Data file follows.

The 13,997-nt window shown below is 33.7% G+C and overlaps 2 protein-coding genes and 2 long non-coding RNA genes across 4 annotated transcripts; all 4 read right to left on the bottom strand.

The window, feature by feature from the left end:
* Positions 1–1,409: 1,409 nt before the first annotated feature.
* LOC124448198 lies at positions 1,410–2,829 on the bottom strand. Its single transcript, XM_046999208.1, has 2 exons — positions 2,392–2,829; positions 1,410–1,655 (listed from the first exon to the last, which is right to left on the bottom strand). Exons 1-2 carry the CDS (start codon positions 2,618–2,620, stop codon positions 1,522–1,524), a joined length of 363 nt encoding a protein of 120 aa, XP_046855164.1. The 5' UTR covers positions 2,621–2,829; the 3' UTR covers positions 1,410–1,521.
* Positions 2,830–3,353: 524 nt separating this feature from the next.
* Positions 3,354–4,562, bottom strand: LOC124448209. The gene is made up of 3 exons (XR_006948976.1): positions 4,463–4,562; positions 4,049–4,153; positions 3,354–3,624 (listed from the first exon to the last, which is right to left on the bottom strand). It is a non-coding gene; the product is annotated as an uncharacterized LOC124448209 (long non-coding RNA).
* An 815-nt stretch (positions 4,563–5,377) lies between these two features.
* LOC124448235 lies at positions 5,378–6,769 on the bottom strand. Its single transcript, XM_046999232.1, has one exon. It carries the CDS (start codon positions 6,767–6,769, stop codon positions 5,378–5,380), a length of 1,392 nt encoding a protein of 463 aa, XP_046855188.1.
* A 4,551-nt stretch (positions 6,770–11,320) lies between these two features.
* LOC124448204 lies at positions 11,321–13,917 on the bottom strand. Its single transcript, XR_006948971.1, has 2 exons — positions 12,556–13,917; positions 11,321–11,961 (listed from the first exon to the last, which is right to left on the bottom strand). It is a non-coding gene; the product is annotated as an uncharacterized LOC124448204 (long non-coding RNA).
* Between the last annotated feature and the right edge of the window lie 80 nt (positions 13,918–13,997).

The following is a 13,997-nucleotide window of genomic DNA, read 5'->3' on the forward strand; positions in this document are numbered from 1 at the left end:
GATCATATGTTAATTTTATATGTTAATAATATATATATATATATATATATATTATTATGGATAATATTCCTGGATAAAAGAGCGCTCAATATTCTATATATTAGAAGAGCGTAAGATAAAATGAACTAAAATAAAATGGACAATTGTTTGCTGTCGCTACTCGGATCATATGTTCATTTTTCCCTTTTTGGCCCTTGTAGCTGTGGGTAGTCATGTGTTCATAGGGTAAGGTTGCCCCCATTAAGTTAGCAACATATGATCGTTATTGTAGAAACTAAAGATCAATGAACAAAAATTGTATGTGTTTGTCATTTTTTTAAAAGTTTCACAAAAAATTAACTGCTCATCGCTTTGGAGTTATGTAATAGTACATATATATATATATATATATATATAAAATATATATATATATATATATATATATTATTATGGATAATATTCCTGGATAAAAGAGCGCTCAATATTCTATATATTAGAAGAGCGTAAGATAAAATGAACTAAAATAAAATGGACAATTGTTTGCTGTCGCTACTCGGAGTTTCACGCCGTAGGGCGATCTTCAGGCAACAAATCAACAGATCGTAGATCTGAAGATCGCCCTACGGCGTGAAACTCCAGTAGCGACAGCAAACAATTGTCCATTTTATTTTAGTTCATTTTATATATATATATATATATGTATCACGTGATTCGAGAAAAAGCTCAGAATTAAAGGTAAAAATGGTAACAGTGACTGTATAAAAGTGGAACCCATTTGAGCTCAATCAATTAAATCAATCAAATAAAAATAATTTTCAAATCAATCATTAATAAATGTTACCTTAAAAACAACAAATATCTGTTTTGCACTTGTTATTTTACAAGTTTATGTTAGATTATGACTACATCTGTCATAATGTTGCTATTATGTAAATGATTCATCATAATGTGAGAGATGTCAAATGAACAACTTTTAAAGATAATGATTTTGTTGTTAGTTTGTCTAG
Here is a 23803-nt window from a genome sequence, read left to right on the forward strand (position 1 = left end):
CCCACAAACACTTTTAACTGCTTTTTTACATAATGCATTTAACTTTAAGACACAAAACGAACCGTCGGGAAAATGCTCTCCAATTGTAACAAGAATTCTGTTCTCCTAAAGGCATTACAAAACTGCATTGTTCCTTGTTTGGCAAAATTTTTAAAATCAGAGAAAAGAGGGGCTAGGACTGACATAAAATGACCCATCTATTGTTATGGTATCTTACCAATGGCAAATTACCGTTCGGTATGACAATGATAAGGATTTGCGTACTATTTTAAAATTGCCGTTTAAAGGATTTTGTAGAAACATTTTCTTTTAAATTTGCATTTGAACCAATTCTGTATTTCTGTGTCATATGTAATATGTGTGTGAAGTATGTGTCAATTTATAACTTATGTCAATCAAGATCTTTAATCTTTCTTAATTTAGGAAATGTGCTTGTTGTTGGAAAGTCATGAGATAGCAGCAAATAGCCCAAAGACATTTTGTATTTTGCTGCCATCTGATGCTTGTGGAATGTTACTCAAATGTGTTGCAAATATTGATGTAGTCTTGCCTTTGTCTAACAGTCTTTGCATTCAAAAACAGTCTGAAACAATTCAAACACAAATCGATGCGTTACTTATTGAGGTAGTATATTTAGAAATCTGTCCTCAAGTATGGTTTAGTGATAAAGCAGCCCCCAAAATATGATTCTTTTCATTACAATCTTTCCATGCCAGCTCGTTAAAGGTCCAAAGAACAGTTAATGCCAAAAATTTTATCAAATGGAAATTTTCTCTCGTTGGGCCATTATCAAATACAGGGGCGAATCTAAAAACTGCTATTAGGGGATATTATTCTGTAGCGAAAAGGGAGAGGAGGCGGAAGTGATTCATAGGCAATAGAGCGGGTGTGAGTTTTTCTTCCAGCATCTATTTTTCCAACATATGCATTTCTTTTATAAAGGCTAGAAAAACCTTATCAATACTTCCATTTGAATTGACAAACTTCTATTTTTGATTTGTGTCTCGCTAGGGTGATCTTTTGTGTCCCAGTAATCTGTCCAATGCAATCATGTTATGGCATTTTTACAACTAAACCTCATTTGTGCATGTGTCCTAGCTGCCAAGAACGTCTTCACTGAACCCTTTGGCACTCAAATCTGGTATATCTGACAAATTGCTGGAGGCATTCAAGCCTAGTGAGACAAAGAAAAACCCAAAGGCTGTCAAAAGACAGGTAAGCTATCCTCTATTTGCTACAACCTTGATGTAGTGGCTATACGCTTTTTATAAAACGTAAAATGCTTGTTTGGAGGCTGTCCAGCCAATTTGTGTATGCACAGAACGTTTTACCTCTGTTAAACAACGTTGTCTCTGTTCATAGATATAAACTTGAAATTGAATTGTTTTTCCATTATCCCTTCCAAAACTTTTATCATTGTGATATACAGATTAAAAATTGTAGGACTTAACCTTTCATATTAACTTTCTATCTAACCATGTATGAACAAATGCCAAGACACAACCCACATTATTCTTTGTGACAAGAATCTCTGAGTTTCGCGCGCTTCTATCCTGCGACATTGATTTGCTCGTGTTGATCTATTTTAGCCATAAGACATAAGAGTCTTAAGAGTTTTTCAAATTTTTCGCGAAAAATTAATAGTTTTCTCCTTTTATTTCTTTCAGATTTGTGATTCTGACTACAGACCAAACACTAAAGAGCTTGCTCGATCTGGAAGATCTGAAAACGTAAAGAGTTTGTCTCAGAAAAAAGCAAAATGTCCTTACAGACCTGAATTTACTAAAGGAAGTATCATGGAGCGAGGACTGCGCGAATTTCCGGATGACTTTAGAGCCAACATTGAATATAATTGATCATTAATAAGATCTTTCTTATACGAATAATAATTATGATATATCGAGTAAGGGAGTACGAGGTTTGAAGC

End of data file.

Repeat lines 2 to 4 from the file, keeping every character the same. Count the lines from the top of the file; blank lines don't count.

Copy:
The window, feature by feature from the left end:
* Positions 1–1,409: 1,409 nt before the first annotated feature.
* LOC124448198 lies at positions 1,410–2,829 on the bottom strand. Its single transcript, XM_046999208.1, has 2 exons — positions 2,392–2,829; positions 1,410–1,655 (listed from the first exon to the last, which is right to left on the bottom strand). Exons 1-2 carry the CDS (start codon positions 2,618–2,620, stop codon positions 1,522–1,524), a joined length of 363 nt encoding a protein of 120 aa, XP_046855164.1. The 5' UTR covers positions 2,621–2,829; the 3' UTR covers positions 1,410–1,521.